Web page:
“My beautiful Emily just came bouncing off the bus, giant smile, big brown eyes gleaming, singing ‘Feliz Navidad,’ and I nearly lost it. Jesus. Not a good day for parents.”
As the father of a 5 year-old daughter in pre-K, I knew exactly what he meant. In the aftermath of the Newtown shootings, just interacting with my daughter (or son, who turns three later this week) left a lump in my throat.
I considered posting something on the shootings at the time, but it all seemed too soon and too close to home at that moment. Now, with a little time having passed, I thought that I would at least mention the issue of school shootings and what sociology might have to say about such phenomena.
First off, school shootings are rare events and this makes them difficult to study sociologically. Because of that, you should be cautiously skeptical of the conclusions that people (including sociologists) make on the topic. Still, as long as one recognizes methodological challenges, there are insights to be gained from sociological analysis. I am aware of at least one important book that has explored school shootings sociologically. The book is “Rampage: The Social Roots of School Shootings” (2005) by Katherine Newman and several of her colleagues. The book arose from a congressionally-mandated study of school shootings. Because of this, the authors had extraordinary access to residents in two communities where shootings had occurred (and they chose to donate the royalties of their book to the two schools studied). A couple important caveats: First, while I attended a conference session by the authors of this book soon after it was published, it has been a long time since I’ve read any part of the book. Second, the school shootings studied for the book involved students who were shooters, which is different from the Newtown shooting.)
Here is a description of the book:
In the last decade, school shootings have decimated communities and terrified parents, teachers, and children in even the most “family friendly” American towns and suburbs. These tragedies appear to be the spontaneous acts of disconnected teens, but this important book argues that the roots of violence are deeply entwined in the communities themselves. Rampage challenges the “loner theory” of school violence and shows why so many adults and students miss the warning signs that could prevent it.
1) small communities, rather than being idyllic havens (or perhaps because they are viewed that way), seem especially susceptible to school shootings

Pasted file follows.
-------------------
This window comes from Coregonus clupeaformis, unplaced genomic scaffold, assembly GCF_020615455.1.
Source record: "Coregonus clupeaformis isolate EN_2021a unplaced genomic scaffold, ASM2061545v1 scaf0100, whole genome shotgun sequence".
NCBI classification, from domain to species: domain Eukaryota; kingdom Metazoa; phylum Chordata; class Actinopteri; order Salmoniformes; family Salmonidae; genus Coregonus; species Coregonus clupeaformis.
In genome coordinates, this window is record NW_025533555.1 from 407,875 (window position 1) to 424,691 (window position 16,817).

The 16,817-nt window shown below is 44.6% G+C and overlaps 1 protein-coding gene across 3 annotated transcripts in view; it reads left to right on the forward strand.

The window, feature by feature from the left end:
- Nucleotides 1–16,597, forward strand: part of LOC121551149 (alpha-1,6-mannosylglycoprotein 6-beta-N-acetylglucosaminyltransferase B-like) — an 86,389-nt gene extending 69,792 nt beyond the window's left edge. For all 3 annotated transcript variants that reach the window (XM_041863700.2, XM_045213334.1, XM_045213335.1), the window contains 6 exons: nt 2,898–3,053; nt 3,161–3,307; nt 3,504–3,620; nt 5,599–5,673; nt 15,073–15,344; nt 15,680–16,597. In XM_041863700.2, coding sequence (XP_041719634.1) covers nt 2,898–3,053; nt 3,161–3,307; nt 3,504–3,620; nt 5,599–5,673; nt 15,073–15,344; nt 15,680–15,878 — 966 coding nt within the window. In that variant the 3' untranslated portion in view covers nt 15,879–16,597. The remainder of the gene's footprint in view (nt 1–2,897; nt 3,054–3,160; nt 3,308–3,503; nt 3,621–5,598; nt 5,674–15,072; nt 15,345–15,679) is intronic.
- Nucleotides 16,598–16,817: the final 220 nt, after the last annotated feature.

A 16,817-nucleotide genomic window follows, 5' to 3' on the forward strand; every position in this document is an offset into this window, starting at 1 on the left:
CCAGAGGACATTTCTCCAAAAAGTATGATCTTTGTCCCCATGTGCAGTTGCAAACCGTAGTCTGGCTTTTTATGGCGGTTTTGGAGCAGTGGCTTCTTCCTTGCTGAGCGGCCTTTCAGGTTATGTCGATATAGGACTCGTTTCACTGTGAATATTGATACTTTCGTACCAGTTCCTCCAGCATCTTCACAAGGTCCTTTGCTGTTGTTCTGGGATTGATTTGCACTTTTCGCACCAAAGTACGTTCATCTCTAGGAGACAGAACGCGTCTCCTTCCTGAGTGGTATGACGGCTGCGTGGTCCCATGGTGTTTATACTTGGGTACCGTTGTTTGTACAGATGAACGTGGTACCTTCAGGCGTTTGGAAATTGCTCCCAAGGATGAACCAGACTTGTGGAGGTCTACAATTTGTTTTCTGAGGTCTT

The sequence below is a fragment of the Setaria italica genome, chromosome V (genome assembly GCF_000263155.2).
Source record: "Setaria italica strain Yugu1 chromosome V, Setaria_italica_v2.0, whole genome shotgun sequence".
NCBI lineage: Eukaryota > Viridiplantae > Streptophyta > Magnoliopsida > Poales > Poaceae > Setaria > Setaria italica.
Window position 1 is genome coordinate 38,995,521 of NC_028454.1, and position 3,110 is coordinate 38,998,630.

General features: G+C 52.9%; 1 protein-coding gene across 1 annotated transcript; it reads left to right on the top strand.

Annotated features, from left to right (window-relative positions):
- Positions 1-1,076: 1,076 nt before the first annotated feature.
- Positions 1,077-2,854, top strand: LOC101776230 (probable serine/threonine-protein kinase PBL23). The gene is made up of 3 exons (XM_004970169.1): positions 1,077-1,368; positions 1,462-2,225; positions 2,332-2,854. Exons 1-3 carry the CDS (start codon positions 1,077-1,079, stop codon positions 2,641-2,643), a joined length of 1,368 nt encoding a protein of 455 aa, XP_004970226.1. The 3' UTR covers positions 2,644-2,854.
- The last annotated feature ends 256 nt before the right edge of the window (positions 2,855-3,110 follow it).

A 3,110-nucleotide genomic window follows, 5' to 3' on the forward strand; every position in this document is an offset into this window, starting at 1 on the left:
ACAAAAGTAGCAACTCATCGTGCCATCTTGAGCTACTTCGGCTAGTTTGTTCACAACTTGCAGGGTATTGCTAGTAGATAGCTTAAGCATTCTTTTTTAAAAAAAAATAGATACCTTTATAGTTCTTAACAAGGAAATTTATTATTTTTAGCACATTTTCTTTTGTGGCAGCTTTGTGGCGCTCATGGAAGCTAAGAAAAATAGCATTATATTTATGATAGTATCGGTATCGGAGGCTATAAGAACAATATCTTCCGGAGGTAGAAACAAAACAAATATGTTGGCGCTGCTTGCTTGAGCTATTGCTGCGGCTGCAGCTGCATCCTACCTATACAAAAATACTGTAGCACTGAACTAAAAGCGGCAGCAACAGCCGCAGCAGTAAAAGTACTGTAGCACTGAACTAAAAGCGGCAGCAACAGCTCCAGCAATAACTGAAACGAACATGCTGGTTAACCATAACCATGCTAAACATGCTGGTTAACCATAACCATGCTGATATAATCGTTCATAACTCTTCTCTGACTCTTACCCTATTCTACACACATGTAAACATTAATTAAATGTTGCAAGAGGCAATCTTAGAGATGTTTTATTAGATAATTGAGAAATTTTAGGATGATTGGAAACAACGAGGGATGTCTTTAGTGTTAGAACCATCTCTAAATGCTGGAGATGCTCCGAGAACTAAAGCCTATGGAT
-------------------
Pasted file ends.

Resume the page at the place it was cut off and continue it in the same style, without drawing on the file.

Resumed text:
2) gun policy is not the primary key to solving this problem
I share these with you here because they challenge some dominant narratives I’ve noticed in the aftermath of Newtown. For instance, I thought about point 1 when reading Ross Douthat’s reflection on the shooting:
When you live in a hectic, self-important city, it’s easy to romanticize a town like Newtown, and maybe imagine escaping there someday, children in tow. The last time we drove through was more than a year ago: it was a summer dusk, and there were families out everywhere — kids on bikes, crowds around the ice cream stand, the images of small town innocence flickering past our car windows like slides on a carousel.
Any grown-up knows that such small-town innocence is illusory, and that what looks pristine to outsiders can be as darkened by suffering as any other place where human beings live together, and alone.
But even so, the illusion has real power, not least because the dream of small-town life makes the whole universe seem somehow kinder and homier.
Rampage suggests that the illusion of “it couldn’t happen here” actually blinds people to recognizing warning signs when they appear, and leads people to misattribute blame. The authors also argue that recognizing the potential for school shooters to emerge goes hand in hand with constructing a culture that pro-actively seeks to prevent violence by confronting and treating students (and others) when warning signs develop. This second part (development of a pro-active culture) also highlights why gun control policy alone will not be the key solution to this problem.
Point #2: If people think that gun control will “solve” the problem of school shootings, they are mistaken. It will require deeper social and cultural changes. At best, gun policy can be a contributor to such changes. More likely, however, shifting gun control laws are best understood as a consequence of, rather than a cause of, larger social and cultural shifts.
I am not against all changes in gun control policy. Nor,
I am pretty certain, are the authors of “Rampage.” In fact, I’d bet that the authors of this book are probably personally supportive of such efforts gun availability is one of the five necessary but not sufficient elements that they identify as crucial. Thus, they advocate for important gun control policy changes. However, Still, their sociological analysis suggests that the sociological roots of shootings are deeper and more diffuse than the issue of guns. Gun control efforts seem concrete and doable, and the current impulse to want to “do something” is understandable. Yet, if we fail to understand the broader social and cultural roots of school shootings, then efforts at gun control may even be counterproductive, if changes in gun laws merely serve as an additional “illusion” that blinds us from undertaking even more important community efforts. That is why this book is worth reading, and why sociological research on such “rare events” is worth doing.